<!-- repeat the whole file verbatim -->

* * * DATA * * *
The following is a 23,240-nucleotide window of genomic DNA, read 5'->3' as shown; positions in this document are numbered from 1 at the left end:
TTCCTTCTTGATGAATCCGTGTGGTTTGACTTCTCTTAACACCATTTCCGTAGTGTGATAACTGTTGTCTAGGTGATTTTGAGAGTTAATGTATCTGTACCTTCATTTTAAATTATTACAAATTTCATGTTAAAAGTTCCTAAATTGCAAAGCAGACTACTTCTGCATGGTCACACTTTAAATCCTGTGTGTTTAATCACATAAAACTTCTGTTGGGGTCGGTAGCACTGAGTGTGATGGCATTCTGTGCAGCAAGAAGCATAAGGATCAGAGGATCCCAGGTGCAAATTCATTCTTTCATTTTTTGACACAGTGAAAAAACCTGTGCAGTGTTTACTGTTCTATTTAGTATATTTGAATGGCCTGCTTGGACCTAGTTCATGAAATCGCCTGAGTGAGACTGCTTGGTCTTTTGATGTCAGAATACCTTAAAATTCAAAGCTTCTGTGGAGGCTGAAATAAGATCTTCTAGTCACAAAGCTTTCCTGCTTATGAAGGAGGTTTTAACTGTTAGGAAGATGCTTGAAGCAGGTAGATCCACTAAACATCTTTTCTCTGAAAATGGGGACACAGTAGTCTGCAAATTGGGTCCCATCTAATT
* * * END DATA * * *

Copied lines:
The following is a 23,240-nucleotide window of genomic DNA, read 5'->3' as shown; positions in this document are numbered from 1 at the left end:
TTCCTTCTTGATGAATCCGTGTGGTTTGACTTCTCTTAACACCATTTCCGTAGTGTGATAACTGTTGTCTAGGTGATTTTGAGAGTTAATGTATCTGTACCTTCATTTTAAATTATTACAAATTTCATGTTAAAAGTTCCTAAATTGCAAAGCAGACTACTTCTGCATGGTCACACTTTAAATCCTGTGTGTTTAATCACATAAAACTTCTGTTGGGGTCGGTAGCACTGAGTGTGATGGCATTCTGTGCAGCAAGAAGCATAAGGATCAGAGGATCCCAGGTGCAAATTCATTCTTTCATTTTTTGACACAGTGAAAAAACCTGTGCAGTGTTTACTGTTCTATTTAGTATATTTGAATGGCCTGCTTGGACCTAGTTCATGAAATCGCCTGAGTGAGACTGCTTGGTCTTTTGATGTCAGAATACCTTAAAATTCAAAGCTTCTGTGGAGGCTGAAATAAGATCTTCTAGTCACAAAGCTTTCCTGCTTATGAAGGAGGTTTTAACTGTTAGGAAGATGCTTGAAGCAGGTAGATCCACTAAACATCTTTTCTCTGAAAATGGGGACACAGTAGTCTGCAAATTGGGTCCCATCTAATT